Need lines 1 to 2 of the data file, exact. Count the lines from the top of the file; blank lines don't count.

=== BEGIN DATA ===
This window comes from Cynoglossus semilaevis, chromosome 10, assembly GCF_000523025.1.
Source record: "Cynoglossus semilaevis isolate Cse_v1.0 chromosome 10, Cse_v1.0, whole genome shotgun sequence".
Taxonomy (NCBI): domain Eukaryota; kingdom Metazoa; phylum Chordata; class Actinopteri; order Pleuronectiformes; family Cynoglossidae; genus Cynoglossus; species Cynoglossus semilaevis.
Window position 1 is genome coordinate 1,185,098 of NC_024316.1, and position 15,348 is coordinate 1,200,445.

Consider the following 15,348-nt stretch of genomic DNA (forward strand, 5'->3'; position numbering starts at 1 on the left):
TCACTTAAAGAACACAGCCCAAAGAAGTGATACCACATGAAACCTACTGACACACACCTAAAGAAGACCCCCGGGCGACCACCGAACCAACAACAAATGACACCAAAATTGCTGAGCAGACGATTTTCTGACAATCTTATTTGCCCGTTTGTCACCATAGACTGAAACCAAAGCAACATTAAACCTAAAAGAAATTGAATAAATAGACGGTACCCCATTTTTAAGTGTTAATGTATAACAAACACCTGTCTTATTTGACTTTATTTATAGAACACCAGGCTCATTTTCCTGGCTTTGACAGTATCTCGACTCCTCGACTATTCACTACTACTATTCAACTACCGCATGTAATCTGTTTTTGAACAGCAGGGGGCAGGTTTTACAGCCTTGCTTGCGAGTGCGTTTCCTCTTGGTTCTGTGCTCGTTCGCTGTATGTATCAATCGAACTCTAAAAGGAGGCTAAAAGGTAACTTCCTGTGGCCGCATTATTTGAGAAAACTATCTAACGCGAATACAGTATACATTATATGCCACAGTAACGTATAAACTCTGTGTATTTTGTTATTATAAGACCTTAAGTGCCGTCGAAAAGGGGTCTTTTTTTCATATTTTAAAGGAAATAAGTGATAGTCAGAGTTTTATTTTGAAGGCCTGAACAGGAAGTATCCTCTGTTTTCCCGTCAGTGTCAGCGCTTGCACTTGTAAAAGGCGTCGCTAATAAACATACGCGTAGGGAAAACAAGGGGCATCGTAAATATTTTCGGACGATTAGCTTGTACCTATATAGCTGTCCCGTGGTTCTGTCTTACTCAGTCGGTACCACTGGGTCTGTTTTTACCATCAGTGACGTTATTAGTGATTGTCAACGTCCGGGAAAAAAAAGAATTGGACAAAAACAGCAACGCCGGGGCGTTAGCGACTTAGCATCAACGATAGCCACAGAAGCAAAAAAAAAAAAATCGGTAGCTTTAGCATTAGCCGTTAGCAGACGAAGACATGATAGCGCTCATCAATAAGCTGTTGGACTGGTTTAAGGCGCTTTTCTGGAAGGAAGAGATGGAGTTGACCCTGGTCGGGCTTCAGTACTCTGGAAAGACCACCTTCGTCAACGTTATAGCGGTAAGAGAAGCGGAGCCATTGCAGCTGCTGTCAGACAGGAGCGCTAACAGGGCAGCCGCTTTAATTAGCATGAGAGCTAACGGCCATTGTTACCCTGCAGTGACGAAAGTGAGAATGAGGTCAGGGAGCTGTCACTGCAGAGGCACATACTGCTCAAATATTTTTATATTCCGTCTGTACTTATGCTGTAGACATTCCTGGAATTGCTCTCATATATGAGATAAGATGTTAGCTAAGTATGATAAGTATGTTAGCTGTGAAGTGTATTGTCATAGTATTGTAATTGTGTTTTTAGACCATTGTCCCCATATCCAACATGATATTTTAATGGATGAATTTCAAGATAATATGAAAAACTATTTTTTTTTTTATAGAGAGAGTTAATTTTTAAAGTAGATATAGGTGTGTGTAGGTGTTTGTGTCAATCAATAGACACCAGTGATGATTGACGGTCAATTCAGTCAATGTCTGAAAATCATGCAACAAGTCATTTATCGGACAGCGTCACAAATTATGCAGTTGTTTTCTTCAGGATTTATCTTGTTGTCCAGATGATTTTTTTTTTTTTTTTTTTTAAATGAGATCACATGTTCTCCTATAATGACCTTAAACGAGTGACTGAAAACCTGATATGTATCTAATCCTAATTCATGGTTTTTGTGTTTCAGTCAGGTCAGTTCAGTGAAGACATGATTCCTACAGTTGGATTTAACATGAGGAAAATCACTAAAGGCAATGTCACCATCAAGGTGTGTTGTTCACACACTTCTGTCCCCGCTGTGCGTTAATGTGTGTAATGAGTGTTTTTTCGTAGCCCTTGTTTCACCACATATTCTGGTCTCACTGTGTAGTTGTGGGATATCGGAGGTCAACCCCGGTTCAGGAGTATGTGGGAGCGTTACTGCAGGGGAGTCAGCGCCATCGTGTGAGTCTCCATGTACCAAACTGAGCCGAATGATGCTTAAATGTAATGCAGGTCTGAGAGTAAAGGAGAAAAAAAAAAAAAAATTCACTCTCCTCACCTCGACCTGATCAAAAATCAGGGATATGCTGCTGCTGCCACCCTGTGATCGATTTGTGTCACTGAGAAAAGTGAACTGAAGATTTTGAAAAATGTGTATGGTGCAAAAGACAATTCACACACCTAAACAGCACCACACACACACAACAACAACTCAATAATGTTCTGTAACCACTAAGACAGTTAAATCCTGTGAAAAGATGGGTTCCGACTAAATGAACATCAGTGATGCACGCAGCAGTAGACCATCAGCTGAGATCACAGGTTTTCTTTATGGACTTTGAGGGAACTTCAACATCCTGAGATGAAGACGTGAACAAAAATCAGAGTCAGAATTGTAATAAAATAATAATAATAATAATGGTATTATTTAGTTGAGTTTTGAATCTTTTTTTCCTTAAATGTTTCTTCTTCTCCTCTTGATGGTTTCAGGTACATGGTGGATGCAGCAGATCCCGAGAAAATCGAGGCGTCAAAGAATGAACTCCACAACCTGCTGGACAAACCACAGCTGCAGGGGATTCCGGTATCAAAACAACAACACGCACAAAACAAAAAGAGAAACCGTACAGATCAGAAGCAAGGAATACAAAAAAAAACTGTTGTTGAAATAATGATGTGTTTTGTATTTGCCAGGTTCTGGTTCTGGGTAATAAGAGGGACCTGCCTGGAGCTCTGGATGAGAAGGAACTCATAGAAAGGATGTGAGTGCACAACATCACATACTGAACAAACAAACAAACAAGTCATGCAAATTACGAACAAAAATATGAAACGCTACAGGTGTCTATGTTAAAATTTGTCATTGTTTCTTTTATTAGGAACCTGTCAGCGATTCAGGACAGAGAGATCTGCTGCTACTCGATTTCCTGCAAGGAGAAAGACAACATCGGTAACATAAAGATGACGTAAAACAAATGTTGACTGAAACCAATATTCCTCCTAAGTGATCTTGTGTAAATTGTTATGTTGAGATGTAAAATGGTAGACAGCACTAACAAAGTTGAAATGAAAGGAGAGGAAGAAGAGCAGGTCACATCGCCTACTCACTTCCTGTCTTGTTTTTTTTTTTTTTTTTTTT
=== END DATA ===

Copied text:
This window comes from Cynoglossus semilaevis, chromosome 10, assembly GCF_000523025.1.
Source record: "Cynoglossus semilaevis isolate Cse_v1.0 chromosome 10, Cse_v1.0, whole genome shotgun sequence".